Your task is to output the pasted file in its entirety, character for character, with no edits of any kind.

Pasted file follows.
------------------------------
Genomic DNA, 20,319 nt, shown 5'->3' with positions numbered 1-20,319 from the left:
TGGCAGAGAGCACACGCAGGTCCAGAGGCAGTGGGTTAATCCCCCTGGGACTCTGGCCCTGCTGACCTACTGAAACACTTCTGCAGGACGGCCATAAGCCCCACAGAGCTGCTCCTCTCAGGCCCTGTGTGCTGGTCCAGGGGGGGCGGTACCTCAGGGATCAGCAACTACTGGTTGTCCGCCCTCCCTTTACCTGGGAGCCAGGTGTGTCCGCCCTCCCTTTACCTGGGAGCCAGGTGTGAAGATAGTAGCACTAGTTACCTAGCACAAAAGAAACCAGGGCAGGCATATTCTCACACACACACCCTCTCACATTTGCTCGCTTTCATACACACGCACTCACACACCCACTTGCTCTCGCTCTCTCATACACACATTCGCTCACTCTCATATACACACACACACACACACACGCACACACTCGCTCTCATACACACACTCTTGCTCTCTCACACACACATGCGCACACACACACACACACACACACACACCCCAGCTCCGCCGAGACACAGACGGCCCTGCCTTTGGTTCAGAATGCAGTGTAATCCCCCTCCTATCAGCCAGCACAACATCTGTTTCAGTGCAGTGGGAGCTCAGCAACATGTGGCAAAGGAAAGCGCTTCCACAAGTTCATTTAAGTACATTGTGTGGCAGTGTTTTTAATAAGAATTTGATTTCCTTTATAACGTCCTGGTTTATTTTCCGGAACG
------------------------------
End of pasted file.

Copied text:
Genomic DNA, 20,319 nt, shown 5'->3' with positions numbered 1-20,319 from the left:
TGGCAGAGAGCACACGCAGGTCCAGAGGCAGTGGGTTAATCCCCCTGGGACTCTGGCCCTGCTGACCTACTGAAACACTTCTGCAGGACGGCCATAAGCCCCACAGAGCTGCTCCTCTCAGGCCCTGTGTGCTGGTCCAGGGGGGGCGGTACCTCAGGGATCAGCAACTACTGGTTGTCCGCCCTCCCTTTACCTGGGAGCCAGGTGTGTCCGCCCTCCCTTTACCTGGGAGCCAGGTGTGAAGATAGTAGCACTAGTTACCTAGCACAAAAGAAACCAGGGCAGGCATATTCTCACACACACACCCTCTCACATTTGCTCGCTTTCATACACACGCACTCACACACCCACTTGCTCTCGCTCTCTCATACACACATTCGCTCACTCTCATATACACACACACACACACACACGCACACACTCGCTCTCATACACACACTCTTGCTCTCTCACACACACATGCGCACACACACACACACACACACACACACCCCAGCTCCGCCGAGACACAGACGGCCCTGCCTTTGGTTCAGAATGCAGTGTAATCCCCCTCCTATCAGCCAGCACAACATCTGTTTCAGTGCAGTGGGAGCTCAGCAACATGTGGCAAAGGAAAGCGCTTCCACAAGTTCATTTAAGTACATTGTGTGGCAGTGTTTTTAATAAGAATTTGATTTCCTTTATAACGTCCTGGTTTATTTTCCGGAACG